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Basics of Thermodynamics

Updated: Jan 11

A very basic primer on one of the most important branches of science.


Thermodynamics is a branch of physics that deals with heat, work, and temperature. Such a seemingly simple science governs so much of our universe, our planet, engineering, chemistry, biology, the economy, and even life itself. The laws of thermodynamics are some of the most robust concepts in science and, therefore, can serve as a concrete source of truth in the world.



The Laws of Thermodynamics:


First Law: In a process without transfer of matter, the change in internal energy, ΔU, of a thermodynamic system is equal to the energy gained as heat, Q, less the thermodynamic work, W, done by the system on its surroundings. This is basically saying that energy can be transferred from one form to another but the total quantity of energy remains the same.

ΔU = Q - W


Second Law: Any spontaneous process is necessarily accompanied by an increase in entropy of the universe. Although the total quantity of energy is always conserved in any process, the distribution of that energy changed in an irreversible manner. The Second Law is concerned with the natural direction of change of the distribution of energy.


Third Law: Matter cannot be brought to absolute zero in a finite number of steps. As the temperature of a system approaches absolute zero, all processes cease and the entropy of the system approaches a minimum value.


Zeroth Law: If two systems are each in thermal equilibrium with a third, they are also in thermal equilibrium with each other. This basically establishes the existence of temperature.


Founders:

Early pioneers in the field of thermodynamics include Sadi Carnot, James Prescott Joule, Rudolf Clausius, William Thompson (Lord Kelvin), James Clerk Maxwell, Ludwig Boltzman, and Josiah Willard Gibbs.


Branches of Thermodynamics:

Several branches of thermodynamics exist, each using a different fundamental model as a theoretical or experimental basis, or applying the principles to varying types of systems. These include:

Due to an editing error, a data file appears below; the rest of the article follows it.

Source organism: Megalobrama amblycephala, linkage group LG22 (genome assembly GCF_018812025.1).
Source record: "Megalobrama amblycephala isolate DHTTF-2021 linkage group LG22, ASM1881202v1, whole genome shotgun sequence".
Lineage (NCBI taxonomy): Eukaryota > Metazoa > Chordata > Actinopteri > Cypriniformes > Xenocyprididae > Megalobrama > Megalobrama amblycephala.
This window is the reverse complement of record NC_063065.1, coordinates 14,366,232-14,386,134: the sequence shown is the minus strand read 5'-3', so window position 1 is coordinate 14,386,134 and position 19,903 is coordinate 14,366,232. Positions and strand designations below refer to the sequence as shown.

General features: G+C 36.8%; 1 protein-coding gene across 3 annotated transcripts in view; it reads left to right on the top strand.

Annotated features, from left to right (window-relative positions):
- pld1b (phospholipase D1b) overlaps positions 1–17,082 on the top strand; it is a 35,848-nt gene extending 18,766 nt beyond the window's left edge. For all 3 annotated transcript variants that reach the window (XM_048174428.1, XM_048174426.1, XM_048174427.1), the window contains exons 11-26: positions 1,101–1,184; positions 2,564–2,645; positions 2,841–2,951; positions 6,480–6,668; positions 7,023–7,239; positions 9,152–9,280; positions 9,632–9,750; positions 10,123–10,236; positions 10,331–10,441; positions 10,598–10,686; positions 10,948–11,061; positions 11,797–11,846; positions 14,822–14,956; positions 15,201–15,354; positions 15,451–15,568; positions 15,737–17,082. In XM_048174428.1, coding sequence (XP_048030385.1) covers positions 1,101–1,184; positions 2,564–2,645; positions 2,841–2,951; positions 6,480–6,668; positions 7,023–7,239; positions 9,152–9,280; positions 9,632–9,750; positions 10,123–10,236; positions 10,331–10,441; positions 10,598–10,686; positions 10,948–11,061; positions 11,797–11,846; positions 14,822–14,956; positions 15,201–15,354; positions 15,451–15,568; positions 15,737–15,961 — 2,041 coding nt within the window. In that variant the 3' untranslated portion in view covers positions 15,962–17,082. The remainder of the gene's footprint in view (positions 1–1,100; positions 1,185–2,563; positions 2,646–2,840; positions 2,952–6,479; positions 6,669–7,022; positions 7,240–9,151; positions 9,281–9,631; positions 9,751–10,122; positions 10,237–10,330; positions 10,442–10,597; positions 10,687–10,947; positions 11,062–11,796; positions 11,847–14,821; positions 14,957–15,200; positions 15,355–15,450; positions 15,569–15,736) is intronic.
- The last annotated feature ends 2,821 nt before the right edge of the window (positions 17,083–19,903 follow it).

• Classical Thermodynamics

  • Statistical Mechanics

  • Chemical Thermodynamics

  • Equilibrium Thermodynamics

  • Non-Equilibrium Thermodynamics


Other Important Concepts:

There are a few key concepts that are necessary for understanding thermodynamics. One is the idea of a system and surroundings. A system is the defined region being studied. The surroundings are everything else in the universe besides the system. The boundary is the interface between the two.



Temperature is the average kinetic energy of the particles in a system. Heat is the thermal energy transferred between two systems due to a temperature difference. Work is a transfer of energy that results in measurable macroscopic forces on the system's surroundings.


A notable difference between heat and work has to do with coherence. When all the particles in a system are moving in random chaotic directions, their motion is incoherent, and this is called thermal motion. When the particles in a system are moving in the same direction, their motion is coherent (think of an object moving in a given direction). When we do work on a system, we are stimulating its particles with coherent motion. When we heat a system, we are stimulating its particles with incoherent motion. Due to the Second Law, it is impossible to completely convert heat into work. However, work can be completely converted into heat.